TV Review: Fox’s Buddy Cop Show THE GOOD GUYS Premieres Tonight 9/8c

by     Posted 4 years, 82 days ago

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I didn’t get a chance to review the Fox’s summer buddy cop hourlong comedy The Good Guys in advance of its “sneak preview” in front of American Idol a couple weeks ago, but mind you that’s no indication of quality.  And lucky for me, Fox has deemed tonight’s move to its regular slot of Mondays 9/8 c the “series premire”, which gives me a second chance to shine some light on this fun romp of a summer show.

Hit the jump for a review of the first two episodes of The Good Guys after the jump.

the_good_guys_fox_tv_show_colin_hanks_bradley_whitfordAt its core, The Good Guys is a take on the potentially dated buddy cop genre, with Colin Hanks playing straight-laced partner Jack opposite Bradley Whitford’s would-be renegade Dan, a cop with a flair for improvisation far removed from his 1980s prime.  The duo is relegated to theoretically action-free Property Crimes department, though Dan’s recklessness and Jack’s ambitions promise to pit them against some of Dallas’ bigger criminal fish each week.

The show is created by Matt Nix, the man behind USA’s Burn Notice.  Fox initially slotted Guys for midseason, though the postponement to June feels more like an aggressive programming move than an exercise in summer burnoff.  With its head in the clouds and its heart in the eighties, Guys is well-suited to the breezy nature of summer entertainment, and a great companion to Nix’s Miami spy show Burn Notice.

To give you a feel for the show, Whitford’s character is introduced mustache-first in a gratuitous seconds-long closeup.  I find Whitford’s features too boyish to fully buy him as the washed up local hero that he’s meant to be, but his zeal for the role is infectious*.  The idea that he doesn’t understand how computers work (quote: “It’s like you’re the computer machine whisperer”) is ultra-silly, but entirely consistent with the tone of the show.  Hanks, meanwhile, injects a potentially dull role with the patented family charm, which makes for a very competent straight man.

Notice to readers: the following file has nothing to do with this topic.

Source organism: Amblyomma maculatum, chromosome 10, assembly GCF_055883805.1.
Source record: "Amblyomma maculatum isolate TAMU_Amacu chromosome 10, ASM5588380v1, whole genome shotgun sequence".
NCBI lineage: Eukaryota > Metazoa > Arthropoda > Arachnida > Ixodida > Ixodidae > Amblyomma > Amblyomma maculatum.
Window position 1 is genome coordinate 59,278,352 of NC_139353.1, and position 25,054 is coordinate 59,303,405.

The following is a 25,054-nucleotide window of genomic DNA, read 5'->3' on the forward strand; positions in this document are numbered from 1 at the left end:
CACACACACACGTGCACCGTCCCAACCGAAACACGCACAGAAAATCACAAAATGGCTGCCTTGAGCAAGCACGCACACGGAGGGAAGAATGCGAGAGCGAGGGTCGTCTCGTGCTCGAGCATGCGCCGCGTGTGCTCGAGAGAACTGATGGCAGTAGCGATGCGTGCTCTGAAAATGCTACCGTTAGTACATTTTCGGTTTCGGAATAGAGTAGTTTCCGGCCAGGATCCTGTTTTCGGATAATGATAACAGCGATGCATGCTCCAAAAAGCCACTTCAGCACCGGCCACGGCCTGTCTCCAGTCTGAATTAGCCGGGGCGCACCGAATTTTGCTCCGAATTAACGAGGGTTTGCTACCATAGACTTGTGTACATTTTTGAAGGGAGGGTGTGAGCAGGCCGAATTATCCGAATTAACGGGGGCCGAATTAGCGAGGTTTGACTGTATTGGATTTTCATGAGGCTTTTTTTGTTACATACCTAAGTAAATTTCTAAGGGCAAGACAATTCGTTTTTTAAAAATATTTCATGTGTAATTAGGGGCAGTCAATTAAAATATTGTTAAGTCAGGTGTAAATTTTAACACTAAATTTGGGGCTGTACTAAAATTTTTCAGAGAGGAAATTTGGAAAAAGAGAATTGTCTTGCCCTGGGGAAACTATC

The show falters a bit in its attempts to empathize with the emotions of the characters, one of whom is defined mostly by a mustache sight gag.  But fifty-five minutes of fun in exchange for five minutes of mawkishness is not a bad deal, and those are the kind of elements that will be ironed out over time.  I say The Good Guys is definitely worth a shot over the reruns of Two and a Half Men that CBS airs Mondays at 9/8c**, and was promised a slot alongside Human Target in the fall if enough of us watch.

*My introduction to Whitford was via Billy Madison, of which I have very fond memories, so I love to see him be goofy alongside his meatier West Wing-ian roles.

**I’ll leave it to you to decide whether it tops the Big Bang Theory reruns that air in the second half of the hour.




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